Lucy could be a victim, an innocent woman sabotaged by Dracula. When Lucy turns into a vampire, it is made a point to describe how she appears and behaves in opposition to the Lucy we were introduced to before her death. With Lucy as a vampire it gives her many virtues she didn’t possess when she was alive. In this novel she is portrayed as a predatory. The importance of being a virgin in the 19th century is perceived through Lucy’s transition into a ‘she-devil’ once Dracula takes away her purity.
These roses symbolize the theme of “the threat of female expression” and sex. In the Victorian age, women had to be either a virgin or a mother/ wife or she was considered a “whore” if she was neither. In addition, when Lucy transformed into a vampire, she had already been infused with the blood of 3 other men than her husbands. This was seen as a sexual practice and given Lucy an impure status and she was to be killed to return to a more socially acceptable one. The three black flowers at the bottom also represent the three vampire sisters, which were often described as “voluptuous.” On top of these roses is a Barbie doll which represents a standard of beauty women were expected to have.
To sum it up, the witches and the prostitutes shares some similarities. For an example, they both are not welcomed into society this indicates they are outcasts, as well as this both the witches and the prostitutes strives to manipulative other characters into they trap this is shown clearly in Macbeth. When one of the witches’ quote “(Second Witch) All Hail, Macbeth, hail to thee, Thane of Cawdor!... ( the third witch) All hail, Macbeth, that shalt be king hereafter! ", the outcome of this is that the Witches were gaining Macbeth's hope in becoming King.
However, Lucy's desires: 'Come to me Arthur. [...] My arms are hungry for you.' (Dracula, p.188) are stopped, whereas her husband's: 'Arthur placed the point over the heart, [...] Then he struck with all his might [...] his un-trembling arm rose and fell, driving deeper and deeper' (Dracula, p.192) are allowed. By having Lucy killed, Stoker presents a positive depiction of femininity as his original audience sees that a 'voluptuous' woman or elaborate femininity of any kind, is not accepted and that if women have these desires then they must suppress them and return to being an 'Angel in the House'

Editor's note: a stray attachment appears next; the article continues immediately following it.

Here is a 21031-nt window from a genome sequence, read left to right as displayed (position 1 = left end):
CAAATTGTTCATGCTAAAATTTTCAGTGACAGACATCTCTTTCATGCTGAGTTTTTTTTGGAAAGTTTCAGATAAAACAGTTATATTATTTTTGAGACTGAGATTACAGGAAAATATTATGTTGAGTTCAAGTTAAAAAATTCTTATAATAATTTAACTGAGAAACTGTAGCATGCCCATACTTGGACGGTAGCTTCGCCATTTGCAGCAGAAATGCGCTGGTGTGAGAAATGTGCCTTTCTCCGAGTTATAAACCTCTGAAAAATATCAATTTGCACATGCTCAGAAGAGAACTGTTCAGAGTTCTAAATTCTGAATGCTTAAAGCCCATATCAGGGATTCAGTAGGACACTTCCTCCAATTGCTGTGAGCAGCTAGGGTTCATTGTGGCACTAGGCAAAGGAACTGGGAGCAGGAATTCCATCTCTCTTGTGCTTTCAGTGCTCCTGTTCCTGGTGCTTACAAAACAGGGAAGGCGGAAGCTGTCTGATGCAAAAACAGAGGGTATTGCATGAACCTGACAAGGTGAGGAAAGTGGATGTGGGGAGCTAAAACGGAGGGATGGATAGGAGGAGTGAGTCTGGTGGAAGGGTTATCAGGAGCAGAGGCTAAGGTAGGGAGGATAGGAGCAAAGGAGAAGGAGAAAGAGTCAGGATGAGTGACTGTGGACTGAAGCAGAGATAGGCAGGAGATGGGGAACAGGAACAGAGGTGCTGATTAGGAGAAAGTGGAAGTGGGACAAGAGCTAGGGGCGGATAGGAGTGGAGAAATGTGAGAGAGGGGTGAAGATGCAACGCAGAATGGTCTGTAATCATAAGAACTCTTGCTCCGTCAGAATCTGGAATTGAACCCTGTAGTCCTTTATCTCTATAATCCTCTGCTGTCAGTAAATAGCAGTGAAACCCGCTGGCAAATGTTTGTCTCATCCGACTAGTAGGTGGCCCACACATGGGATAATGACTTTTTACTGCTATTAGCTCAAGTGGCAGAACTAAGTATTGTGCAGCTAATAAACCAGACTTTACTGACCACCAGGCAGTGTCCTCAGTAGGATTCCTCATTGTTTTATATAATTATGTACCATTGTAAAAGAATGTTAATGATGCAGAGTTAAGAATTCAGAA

Now that Lucy is a vampire, obviously her idea of social norms changes. She has transformed from a normal “house wife” into a creature which is not believed to exist. Now that her family and friends see her as a vampire, they will no longer treat her the same. Being a woman in the Victorian Era itself had many
When Betty says “You did, you did! You drank a charm to kill John Proctor’s wife! You drank a charm to kill Goody Proctor” (Miller 19), the reader can clearly determine that Abigail will take any measure to accomplish her selfish goals. This is as Abigail is trying to intimidate the other girls into not saying anything. “She is the consummate seductress; the witchcraft hysteria in the play originates in her carnal lust for Proctor” (Schissel 3).
The leading antagonist, Abigail Williams, drank blood as a charm to kill the wife of John Proctor, the protagonist with whom she was infatuated. Reverend Parris discovers the girls who blame the night’s events on one of the women in their party, knowing that witchcraft is punishable by death. After this first accusation, more and more began to occur. Arthur Miller conveys the struggle of justice through integrity with accusations of Giles Corey, John Proctor, and the evil Abigail Williams. Giles
Soon a mere accusation from her becomes enough reason to convict even important, influential people. Abigail uses the witch hysteria that consumes Salem to secure herself from accusation, and gain control of the trials by accusing respectable people, before moving on to Elizabeth, and then in her desperation, she manipulates Mary Warren into eventually accusing John. “Abby' s lust threatens Proctor in many ways: she tempts him to sinning adultery in the first place;
Abigail not only tries to make a charm to kill Goody Proctor, but when this attempt on her life fails, she convinces the Salem court that Elizabeth is a witch. She first accuses Elizabeth, but then sees that an accusation will not be enough. In order to prove Elizabeth’s witchery, Abigail notices Mary Warren making a poppet, strategically places a needle in it. She concludes that it will end up in the Proctor home and serve as evidence of Elizabeth practicing witchcraft on Abigail. Finally, to give reason for the court to search the Proctor home, stabs herself with a needle to assert the poppet’s voodoo doll
Extermination and Assimilation Laura’s illness has gotten worse and then other people realize how her dreams are not only dreams. Her dreams or rather, her nightmares that people told her not to be afraid of, were actual part of the illness. The source of Laura’s illness is found when a doctor finds marks of vampire bites upon Laura which frightens them that such a creature exists. The doctor mentions how about a female vampire and then Carmilla’ true identity was revealed. As people later find out Carmilla’s true identity as Mircalla and as a vampire, they are disgusted and they revolt against her.